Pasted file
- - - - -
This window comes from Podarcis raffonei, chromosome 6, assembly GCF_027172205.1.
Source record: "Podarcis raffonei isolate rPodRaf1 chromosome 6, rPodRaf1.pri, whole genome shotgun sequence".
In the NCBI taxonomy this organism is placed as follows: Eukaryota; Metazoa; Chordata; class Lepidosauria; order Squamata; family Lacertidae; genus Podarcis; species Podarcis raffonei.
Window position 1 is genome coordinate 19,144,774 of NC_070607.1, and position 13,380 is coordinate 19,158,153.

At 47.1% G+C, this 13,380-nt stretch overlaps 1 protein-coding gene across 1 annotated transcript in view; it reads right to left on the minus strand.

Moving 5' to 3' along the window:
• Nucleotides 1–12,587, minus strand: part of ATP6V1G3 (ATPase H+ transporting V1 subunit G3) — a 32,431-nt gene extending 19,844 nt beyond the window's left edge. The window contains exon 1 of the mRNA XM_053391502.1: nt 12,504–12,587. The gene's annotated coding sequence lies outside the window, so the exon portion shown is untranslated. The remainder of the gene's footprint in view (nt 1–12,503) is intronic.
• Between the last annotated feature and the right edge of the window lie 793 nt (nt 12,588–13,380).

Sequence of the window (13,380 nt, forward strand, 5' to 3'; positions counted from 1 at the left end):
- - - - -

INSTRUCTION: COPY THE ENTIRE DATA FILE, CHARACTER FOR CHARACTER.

This window comes from Podarcis raffonei, chromosome 6, assembly GCF_027172205.1.
Source record: "Podarcis raffonei isolate rPodRaf1 chromosome 6, rPodRaf1.pri, whole genome shotgun sequence".
In the NCBI taxonomy this organism is placed as follows: Eukaryota; Metazoa; Chordata; class Lepidosauria; order Squamata; family Lacertidae; genus Podarcis; species Podarcis raffonei.
Window position 1 is genome coordinate 19,144,774 of NC_070607.1, and position 13,380 is coordinate 19,158,153.

At 47.1% G+C, this 13,380-nt stretch overlaps 1 protein-coding gene across 1 annotated transcript in view; it reads right to left on the minus strand.

Moving 5' to 3' along the window:
• Nucleotides 1–12,587, minus strand: part of ATP6V1G3 (ATPase H+ transporting V1 subunit G3) — a 32,431-nt gene extending 19,844 nt beyond the window's left edge. The window contains exon 1 of the mRNA XM_053391502.1: nt 12,504–12,587. The gene's annotated coding sequence lies outside the window, so the exon portion shown is untranslated. The remainder of the gene's footprint in view (nt 1–12,503) is intronic.
• Between the last annotated feature and the right edge of the window lie 793 nt (nt 12,588–13,380).

Sequence of the window (13,380 nt, forward strand, 5' to 3'; positions counted from 1 at the left end):